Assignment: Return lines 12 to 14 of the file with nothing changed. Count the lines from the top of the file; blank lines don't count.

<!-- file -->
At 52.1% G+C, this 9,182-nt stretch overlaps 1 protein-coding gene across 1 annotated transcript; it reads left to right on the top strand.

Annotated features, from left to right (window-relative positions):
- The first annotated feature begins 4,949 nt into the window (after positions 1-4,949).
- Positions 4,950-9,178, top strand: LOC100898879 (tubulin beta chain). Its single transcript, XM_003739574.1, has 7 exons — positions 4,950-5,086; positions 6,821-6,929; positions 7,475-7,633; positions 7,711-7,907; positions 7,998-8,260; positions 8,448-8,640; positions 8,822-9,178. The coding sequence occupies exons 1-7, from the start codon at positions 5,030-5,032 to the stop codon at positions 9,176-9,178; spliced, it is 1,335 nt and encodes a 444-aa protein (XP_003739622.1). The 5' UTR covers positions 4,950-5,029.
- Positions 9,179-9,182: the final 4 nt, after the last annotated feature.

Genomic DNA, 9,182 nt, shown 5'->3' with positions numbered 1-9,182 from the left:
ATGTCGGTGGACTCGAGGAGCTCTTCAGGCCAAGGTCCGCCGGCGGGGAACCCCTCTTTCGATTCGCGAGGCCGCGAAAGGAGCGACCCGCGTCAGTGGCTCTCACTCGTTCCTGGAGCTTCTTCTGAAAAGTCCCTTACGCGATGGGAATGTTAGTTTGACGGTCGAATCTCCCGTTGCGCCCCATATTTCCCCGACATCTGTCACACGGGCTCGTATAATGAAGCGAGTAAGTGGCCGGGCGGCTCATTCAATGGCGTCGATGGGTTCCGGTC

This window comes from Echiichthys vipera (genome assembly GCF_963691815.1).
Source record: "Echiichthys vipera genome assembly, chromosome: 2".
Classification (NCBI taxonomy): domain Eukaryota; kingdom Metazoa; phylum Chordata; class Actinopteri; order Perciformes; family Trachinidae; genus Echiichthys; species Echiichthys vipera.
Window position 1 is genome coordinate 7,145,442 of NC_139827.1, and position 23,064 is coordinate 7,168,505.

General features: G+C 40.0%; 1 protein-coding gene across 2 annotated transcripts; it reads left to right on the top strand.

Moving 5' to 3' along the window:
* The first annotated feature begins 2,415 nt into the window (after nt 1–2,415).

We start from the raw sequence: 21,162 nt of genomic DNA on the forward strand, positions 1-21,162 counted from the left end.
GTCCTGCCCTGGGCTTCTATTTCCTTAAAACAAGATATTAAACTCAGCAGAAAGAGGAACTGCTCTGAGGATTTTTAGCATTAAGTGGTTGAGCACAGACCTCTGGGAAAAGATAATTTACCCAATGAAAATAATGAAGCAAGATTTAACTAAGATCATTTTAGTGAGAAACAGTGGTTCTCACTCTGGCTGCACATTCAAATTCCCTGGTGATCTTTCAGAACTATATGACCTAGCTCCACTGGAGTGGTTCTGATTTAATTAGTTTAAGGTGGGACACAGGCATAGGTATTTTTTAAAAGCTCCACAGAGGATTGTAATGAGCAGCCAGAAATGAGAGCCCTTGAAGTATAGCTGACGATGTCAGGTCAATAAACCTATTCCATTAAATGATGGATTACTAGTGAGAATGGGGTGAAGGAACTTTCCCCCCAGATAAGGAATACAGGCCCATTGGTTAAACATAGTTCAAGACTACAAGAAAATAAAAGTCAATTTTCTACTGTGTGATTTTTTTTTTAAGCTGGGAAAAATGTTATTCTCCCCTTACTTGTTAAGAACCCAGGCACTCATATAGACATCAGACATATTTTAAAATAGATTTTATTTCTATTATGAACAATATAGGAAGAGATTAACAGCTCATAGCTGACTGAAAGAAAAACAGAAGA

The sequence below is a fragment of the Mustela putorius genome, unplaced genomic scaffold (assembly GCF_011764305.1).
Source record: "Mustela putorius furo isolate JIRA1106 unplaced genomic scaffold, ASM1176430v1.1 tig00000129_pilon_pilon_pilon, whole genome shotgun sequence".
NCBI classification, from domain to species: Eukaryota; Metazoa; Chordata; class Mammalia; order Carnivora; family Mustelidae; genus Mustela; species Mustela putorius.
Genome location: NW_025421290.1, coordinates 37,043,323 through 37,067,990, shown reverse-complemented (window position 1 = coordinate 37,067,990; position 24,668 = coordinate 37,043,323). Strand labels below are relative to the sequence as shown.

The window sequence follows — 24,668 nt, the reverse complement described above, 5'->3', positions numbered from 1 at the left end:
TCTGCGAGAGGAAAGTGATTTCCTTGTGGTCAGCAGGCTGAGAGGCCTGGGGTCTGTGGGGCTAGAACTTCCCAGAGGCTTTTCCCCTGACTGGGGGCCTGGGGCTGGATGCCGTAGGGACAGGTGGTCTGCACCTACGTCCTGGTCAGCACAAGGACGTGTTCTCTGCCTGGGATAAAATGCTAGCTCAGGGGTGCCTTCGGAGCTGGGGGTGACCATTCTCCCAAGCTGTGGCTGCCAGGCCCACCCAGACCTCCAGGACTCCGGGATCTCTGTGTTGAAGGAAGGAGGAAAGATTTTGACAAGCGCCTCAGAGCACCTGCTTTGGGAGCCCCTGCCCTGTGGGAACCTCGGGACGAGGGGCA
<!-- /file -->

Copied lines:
General features: G+C 40.0%; 1 protein-coding gene across 2 annotated transcripts; it reads left to right on the top strand.

Moving 5' to 3' along the window:
* The first annotated feature begins 2,415 nt into the window (after nt 1–2,415).